The EA paradigm is at its most powerful when used to address problems that are difficult or impossible to break down into meaningful parts that can be worked on by humans. The concepts of the EA parallel those of Darwinian evolution. The programmer creates an environment that reflects the properties of a problem to be solved that allows for the determination of relative fitness values of a population of possible solutions.

Each possible solution (in Darwinian evolution each possible solution is analogous to an individual finch on the Galapagos islands) is then tested in this environment (the finch is born, grows up and leaves the nest) and those most fit are the most likely to breed (the best suited finch is likely to have the most offspring). This cycle of fitness evaluation by testing against an environment can allow for the simultaneous testing of a great many variables that interact in a non- linear manner.

The EA approach has allowed programmers to achieve high quality solutions to problems that would otherwise be only addressable by human experts. EAs (one member of this fraternity is the Genetic Algorithm) have been applied in many different academic research areas with often impressive success.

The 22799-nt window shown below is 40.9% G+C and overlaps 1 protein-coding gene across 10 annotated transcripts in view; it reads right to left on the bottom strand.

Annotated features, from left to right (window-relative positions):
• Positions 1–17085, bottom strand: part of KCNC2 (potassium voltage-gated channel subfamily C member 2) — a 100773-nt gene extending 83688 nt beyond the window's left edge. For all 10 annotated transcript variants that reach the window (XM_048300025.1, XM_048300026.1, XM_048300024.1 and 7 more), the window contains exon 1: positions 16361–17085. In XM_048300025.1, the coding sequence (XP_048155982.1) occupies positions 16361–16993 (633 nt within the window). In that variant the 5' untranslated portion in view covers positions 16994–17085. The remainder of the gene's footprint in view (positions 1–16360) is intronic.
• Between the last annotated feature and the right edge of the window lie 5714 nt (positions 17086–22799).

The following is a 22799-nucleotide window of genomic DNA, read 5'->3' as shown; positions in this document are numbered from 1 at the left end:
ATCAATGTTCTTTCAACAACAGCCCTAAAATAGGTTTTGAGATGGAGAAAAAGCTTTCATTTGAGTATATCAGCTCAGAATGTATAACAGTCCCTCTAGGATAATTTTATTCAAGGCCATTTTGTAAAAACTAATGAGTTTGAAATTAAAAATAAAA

The success of EAs in the non- academic setting has been less spectacular. This may be due in part to the type of problem that the EA is best suited for is the same type of problem most people would assume cannot be solved by a computer at all, and must rely on human experts.

This Web site is an effort to disseminate the academic know-how on the use and application of EAs in such a way that a layman can see the benefit of the approach. What we have attempted to do is develop a visual method of representing an EA and display the results of each generation in a visual manner.

The basic Visual EA is a sentence (called a "string" in computer jargon) that you, the user, can input. The order of the characters in the sentence is then randomized, and the EA's task is to evolve an individual that exactly matches the original string (goal) from that randomized initial population. The environment in this case is a world where the sentences that best match the goal are the most fit. These best strings are allowed to breed more often than the less fit (worst matching) strings, and some 'genetic drift' is added by a little mutation.

You can change the number of individuals in each population and the total number of generations for the evolutionary test. You can watch the ongoing evolution, because the best sentence of each generation is displayed for you as it happens.

We hope you enjoy this display (written in a new World Wide Web programming language called Java) and find the information contained within this site interesting and educational. If you have any questions or comments, please contact US.